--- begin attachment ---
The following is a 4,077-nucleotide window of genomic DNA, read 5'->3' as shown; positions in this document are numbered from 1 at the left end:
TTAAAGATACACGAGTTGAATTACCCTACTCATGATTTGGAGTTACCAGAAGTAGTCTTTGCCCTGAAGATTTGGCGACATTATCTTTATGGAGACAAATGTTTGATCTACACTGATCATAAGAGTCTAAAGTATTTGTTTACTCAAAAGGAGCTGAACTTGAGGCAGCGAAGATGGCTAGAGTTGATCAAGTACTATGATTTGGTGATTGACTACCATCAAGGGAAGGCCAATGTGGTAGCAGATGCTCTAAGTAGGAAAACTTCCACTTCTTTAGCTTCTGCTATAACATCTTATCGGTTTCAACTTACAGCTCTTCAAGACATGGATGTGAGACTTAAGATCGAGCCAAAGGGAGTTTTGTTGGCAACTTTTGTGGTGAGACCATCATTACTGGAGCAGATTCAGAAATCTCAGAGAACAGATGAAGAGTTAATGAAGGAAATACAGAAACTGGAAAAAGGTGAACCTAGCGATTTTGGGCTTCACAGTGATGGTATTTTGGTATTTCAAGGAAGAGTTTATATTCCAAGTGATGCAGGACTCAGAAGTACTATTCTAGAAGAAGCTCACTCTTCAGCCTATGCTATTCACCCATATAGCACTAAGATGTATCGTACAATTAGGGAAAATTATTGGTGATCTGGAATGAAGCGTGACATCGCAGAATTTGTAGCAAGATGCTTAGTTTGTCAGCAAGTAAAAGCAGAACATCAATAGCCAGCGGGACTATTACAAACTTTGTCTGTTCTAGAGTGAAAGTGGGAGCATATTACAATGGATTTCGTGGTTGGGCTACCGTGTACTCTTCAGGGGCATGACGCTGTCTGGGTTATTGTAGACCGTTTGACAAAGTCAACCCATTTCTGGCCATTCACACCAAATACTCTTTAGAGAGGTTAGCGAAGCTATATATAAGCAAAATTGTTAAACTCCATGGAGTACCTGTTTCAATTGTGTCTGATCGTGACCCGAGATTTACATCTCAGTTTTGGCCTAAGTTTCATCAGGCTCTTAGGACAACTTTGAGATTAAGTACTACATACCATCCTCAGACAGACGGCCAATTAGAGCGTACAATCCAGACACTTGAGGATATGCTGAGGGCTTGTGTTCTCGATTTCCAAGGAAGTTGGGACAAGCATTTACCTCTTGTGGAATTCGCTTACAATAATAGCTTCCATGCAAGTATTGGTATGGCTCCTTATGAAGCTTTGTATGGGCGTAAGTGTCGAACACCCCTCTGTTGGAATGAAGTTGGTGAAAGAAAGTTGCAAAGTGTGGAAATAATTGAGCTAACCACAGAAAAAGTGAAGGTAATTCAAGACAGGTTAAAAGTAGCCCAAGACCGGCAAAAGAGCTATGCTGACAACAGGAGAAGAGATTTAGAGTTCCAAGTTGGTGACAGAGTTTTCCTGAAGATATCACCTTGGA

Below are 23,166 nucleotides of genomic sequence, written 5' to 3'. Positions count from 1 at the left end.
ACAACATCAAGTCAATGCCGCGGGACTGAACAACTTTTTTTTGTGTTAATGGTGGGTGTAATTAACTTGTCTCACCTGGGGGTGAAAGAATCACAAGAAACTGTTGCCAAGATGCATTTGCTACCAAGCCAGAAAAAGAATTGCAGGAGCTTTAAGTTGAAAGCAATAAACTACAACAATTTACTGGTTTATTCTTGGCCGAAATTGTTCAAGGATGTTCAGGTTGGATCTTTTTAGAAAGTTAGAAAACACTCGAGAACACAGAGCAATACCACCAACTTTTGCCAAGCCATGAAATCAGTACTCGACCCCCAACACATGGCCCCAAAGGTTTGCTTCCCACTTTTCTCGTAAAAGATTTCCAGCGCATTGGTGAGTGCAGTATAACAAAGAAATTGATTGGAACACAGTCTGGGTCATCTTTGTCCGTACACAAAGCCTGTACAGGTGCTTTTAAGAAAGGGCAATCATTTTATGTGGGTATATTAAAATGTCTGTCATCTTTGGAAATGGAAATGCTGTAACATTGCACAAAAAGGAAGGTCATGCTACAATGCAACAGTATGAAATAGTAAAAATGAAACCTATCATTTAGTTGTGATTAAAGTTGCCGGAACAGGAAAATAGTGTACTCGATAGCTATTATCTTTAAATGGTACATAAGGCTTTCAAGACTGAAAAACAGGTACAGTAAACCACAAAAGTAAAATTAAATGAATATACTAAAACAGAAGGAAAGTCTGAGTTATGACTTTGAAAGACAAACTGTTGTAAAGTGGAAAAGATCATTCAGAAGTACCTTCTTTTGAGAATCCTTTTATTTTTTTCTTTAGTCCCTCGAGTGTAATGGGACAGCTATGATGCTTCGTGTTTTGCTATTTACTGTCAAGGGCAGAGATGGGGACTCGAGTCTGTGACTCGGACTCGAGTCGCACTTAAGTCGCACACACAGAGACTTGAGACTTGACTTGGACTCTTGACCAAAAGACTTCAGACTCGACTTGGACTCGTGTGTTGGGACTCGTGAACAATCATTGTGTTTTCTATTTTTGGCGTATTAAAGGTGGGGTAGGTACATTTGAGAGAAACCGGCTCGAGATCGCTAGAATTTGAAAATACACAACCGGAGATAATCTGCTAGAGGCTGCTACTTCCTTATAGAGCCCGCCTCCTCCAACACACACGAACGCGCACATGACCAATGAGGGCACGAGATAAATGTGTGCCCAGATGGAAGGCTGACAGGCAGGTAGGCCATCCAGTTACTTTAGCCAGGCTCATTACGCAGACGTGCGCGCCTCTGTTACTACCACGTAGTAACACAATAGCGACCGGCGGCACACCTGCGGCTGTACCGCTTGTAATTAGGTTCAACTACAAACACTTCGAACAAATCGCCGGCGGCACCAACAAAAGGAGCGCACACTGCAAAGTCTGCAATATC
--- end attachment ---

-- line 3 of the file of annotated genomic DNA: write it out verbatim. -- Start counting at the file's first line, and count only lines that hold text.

Below are 23,166 nucleotides of genomic sequence, written 5' to 3'. Positions count from 1 at the left end.